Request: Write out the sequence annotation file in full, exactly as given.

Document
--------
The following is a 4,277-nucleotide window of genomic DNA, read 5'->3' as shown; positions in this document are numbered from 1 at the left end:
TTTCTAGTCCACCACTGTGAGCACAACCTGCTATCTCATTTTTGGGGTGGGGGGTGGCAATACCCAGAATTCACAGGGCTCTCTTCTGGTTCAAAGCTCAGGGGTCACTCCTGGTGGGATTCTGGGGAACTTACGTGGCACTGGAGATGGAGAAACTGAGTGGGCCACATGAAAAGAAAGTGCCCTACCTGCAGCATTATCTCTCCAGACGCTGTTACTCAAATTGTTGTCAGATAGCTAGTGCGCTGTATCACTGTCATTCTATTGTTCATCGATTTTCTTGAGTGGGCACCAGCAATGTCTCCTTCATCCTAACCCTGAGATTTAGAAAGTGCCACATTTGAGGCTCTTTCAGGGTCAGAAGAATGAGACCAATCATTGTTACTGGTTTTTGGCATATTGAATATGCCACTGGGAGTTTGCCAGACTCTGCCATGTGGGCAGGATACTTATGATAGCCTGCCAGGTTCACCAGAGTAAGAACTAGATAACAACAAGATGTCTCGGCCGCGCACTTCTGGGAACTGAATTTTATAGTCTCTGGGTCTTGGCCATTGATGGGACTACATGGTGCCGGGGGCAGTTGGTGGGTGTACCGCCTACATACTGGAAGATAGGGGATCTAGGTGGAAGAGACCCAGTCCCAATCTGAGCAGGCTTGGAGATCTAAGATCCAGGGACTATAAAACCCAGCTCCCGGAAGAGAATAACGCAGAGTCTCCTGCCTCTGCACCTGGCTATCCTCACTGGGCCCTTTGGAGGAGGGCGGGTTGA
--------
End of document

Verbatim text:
The following is a 4,277-nucleotide window of genomic DNA, read 5'->3' as shown; positions in this document are numbered from 1 at the left end:
TTTCTAGTCCACCACTGTGAGCACAACCTGCTATCTCATTTTTGGGGTGGGGGGTGGCAATACCCAGAATTCACAGGGCTCTCTTCTGGTTCAAAGCTCAGGGGTCACTCCTGGTGGGATTCTGGGGAACTTACGTGGCACTGGAGATGGAGAAACTGAGTGGGCCACATGAAAAGAAAGTGCCCTACCTGCAGCATTATCTCTCCAGACGCTGTTACTCAAATTGTTGTCAGATAGCTAGTGCGCTGTATCACTGTCATTCTATTGTTCATCGATTTTCTTGAGTGGGCACCAGCAATGTCTCCTTCATCCTAACCCTGAGATTTAGAAAGTGCCACATTTGAGGCTCTTTCAGGGTCAGAAGAATGAGACCAATCATTGTTACTGGTTTTTGGCATATTGAATATGCCACTGGGAGTTTGCCAGACTCTGCCATGTGGGCAGGATACTTATGATAGCCTGCCAGGTTCACCAGAGTAAGAACTAGATAACAACAAGATGTCTCGGCCGCGCACTTCTGGGAACTGAATTTTATAGTCTCTGGGTCTTGGCCATTGATGGGACTACATGGTGCCGGGGGCAGTTGGTGGGTGTACCGCCTACATACTGGAAGATAGGGGATCTAGGTGGAAGAGACCCAGTCCCAATCTGAGCAGGCTTGGAGATCTAAGATCCAGGGACTATAAAACCCAGCTCCCGGAAGAGAATAACGCAGAGTCTCCTGCCTCTGCACCTGGCTATCCTCACTGGGCCCTTTGGAGGAGGGCGGGTTGA